At Juniper Networks, we have been leading the data center design conversation for many years. From Spanning Tree Protocol (STP or xSTP) and MC-LAG to leaf-and-spine IP fabrics and network virtualization with EVPN-VXLAN, we have played a key role in establishing the standards-based architectures that power data centers around the world. And when we’re not spending time defining new architectures and building next-generation platforms, we’re busy adding functionality into our products that provide better control and the ability to optimize, or tune, the data center environment. Let’s dive into what we’ve been working for our QFX Series platforms.
Simplified interconnect for large scale DC fabric infrastructures with seamless EVPN-VXLAN tunnel stitching
Enabling larger EVPN-VXLAN data center infrastructure can be a scaling challenge, requiring additional tools to fully control the way workloads communicate across fabric pods or DC sites. Starting with Junos OS release 20.3, seamless EVPN-VXLAN stitching offers a method to interconnect pods and sites at their edges that provides improved control and scaling.
The figure below shows a data center with four pods. The left side shows an approach that interconnects pods using a full mesh of leaf-to-leaf VXLAN tunnels. The right side uses EVPN-VXLAN stitching, where the intra-pod tunnels terminate at their local interconnect gateway and then just a few VXLAN tunnels are used to interconnect the pods. In this example, tunnel stitching happens at the spine layer, however it can also be done at the super-spine or border-leaf layer, depending on the DC design.
Seamless EVPN-VXLAN stitching has two main use cases:
Multi-pod DC fabric architectures – the interconnect gateways are placed at the spine layer, unifying scaling between the two pods.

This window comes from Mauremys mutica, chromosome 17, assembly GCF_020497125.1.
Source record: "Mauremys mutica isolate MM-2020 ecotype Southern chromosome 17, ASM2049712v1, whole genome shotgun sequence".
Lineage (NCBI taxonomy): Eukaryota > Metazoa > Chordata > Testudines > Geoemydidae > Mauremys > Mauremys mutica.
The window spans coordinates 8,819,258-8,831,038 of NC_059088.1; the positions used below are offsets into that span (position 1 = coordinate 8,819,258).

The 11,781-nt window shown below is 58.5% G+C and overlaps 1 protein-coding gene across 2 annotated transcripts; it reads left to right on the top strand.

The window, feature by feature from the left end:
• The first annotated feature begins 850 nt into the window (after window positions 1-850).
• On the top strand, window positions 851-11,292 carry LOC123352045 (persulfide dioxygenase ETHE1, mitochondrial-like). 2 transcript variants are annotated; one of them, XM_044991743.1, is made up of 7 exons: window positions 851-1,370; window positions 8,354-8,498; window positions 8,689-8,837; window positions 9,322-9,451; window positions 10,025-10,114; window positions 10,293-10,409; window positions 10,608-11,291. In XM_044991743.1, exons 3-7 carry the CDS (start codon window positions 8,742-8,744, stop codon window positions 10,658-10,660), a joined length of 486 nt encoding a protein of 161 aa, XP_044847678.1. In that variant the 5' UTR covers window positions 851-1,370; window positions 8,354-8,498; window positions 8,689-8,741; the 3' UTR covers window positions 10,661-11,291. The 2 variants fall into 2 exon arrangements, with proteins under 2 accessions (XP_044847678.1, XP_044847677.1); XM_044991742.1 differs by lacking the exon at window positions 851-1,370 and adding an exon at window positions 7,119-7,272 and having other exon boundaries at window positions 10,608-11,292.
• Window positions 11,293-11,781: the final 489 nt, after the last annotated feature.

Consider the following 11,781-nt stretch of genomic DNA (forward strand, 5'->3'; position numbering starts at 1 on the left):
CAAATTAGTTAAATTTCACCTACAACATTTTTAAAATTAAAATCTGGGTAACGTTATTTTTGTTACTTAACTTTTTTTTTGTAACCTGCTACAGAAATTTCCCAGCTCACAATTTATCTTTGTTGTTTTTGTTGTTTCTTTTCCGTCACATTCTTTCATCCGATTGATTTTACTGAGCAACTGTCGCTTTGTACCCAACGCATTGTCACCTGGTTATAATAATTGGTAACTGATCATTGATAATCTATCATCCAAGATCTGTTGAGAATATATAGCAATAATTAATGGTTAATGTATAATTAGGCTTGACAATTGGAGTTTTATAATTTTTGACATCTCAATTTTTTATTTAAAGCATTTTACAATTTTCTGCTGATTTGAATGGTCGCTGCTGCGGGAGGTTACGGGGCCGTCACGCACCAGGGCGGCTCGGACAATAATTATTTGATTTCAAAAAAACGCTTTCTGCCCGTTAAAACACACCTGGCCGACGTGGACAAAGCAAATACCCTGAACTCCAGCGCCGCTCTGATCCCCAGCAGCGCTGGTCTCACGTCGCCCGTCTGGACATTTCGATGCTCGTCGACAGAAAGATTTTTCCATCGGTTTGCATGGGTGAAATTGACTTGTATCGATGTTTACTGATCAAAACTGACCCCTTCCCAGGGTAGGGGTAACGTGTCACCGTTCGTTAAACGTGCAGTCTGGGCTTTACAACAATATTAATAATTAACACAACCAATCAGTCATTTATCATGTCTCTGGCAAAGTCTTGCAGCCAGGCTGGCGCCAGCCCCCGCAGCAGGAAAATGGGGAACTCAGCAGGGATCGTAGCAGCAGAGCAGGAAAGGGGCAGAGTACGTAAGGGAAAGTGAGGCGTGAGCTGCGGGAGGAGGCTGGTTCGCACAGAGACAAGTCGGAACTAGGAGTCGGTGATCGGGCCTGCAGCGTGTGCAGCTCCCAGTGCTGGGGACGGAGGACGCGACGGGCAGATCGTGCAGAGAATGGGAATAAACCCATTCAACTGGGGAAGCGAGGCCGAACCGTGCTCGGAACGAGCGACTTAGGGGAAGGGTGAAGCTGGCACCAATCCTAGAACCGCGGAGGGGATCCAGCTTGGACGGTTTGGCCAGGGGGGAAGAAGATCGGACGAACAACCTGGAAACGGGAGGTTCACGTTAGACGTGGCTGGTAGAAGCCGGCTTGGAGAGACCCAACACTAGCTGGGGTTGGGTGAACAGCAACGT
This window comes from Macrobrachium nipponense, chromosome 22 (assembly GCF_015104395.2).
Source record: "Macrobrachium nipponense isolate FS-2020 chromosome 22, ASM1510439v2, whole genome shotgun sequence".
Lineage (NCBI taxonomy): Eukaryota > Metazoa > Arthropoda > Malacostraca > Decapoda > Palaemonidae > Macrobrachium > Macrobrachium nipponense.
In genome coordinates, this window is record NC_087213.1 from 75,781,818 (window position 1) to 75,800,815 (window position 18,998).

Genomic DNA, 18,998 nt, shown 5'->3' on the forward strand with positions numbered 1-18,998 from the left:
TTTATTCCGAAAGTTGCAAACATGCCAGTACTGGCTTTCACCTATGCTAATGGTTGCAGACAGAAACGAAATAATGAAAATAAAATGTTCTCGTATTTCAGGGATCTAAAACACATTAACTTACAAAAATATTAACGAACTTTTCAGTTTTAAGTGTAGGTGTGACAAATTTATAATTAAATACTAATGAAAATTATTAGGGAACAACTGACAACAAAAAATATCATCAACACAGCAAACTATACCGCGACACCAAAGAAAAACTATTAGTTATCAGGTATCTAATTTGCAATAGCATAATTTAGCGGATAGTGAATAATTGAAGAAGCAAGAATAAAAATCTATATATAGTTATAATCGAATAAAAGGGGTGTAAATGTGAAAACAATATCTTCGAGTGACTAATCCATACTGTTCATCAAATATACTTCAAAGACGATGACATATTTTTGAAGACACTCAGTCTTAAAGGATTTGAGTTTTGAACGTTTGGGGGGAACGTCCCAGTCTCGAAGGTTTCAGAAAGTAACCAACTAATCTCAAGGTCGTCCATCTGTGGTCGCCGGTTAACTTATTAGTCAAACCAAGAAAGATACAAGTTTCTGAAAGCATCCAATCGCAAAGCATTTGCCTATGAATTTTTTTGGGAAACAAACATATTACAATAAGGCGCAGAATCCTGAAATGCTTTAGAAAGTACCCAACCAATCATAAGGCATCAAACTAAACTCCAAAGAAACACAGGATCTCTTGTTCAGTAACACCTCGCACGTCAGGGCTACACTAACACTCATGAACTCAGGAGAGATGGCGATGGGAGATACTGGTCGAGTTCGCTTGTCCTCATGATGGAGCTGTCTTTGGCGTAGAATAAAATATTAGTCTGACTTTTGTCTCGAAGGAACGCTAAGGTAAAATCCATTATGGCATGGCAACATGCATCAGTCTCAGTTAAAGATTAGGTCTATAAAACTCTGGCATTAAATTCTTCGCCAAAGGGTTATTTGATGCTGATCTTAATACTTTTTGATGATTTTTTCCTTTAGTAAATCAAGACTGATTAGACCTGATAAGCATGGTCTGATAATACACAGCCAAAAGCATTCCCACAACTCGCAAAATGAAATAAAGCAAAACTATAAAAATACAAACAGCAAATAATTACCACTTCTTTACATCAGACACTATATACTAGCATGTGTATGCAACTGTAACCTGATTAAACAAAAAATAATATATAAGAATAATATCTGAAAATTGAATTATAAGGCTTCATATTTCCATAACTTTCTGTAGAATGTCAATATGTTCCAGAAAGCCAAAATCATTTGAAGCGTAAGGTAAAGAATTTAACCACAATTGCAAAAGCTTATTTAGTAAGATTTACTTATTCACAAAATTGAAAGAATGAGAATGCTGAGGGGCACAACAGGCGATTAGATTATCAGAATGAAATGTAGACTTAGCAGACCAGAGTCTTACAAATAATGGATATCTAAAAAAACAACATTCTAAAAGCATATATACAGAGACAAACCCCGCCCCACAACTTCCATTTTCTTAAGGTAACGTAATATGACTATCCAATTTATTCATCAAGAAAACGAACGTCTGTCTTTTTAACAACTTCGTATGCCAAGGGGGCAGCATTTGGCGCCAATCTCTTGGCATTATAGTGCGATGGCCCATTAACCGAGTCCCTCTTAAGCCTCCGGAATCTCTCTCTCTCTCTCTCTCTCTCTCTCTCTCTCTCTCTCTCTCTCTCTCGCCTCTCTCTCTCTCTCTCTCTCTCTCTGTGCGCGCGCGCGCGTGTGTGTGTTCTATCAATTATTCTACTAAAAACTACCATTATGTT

Data center interconnect (DCI) – instead of using an over-the-top (OTT) full mesh between sites, the interconnect gateways create the DCI interconnect VXLAN tunnels, thus reducing the number of tunnels and next-hops.
Seamless EVPN-VXLAN stitching simplifies Layer 2 DCI and multi-pod architectures by providing clear demarcation points between pods and sites, thereby enabling improved flood control. As a result, this solution offers better overall scaling.
Improved virtualization and multitenancy with MAC-VRF
Leveraging and implementing virtualization and multitenancy in the data center can be complex, requiring multiple touch points in the architecture to see the first benefits of virtualization.
A new routing instance type, MAC-VRF, adds more flexibility when enabling new server connectivity within the fabric. And with support for edge-routed bridging (leaf routed) and bridged overlay (routed outside the fabric) architectures, MAC-VRF offers a consistent approach to enabling L2 services.
In the figure below, Tenant 44 (MAC-VRF44) and Tenant 55 (MAC-VRF55) are using dedicated MAC-VRF Layer 2 instances on the leaf devices, enabling them to be fully isolated from each other. In cases where these tenants want to communicate, they can add dedicated EVPN Type-5 Layer 3 instances (not shown) to interconnect. This provides the tenants with a range of options to support both their isolation and collaboration needs.
Overall, the MAC-VRF provides additional capabilities for network virtualization and multitenancy. It also offers better control of VXLAN tunnel distribution as well as VXLAN tunnel distribution and flooding optimizations. Plus, it enables interoperability with other vendors.
Application awareness and traffic steering with filter-based forwarding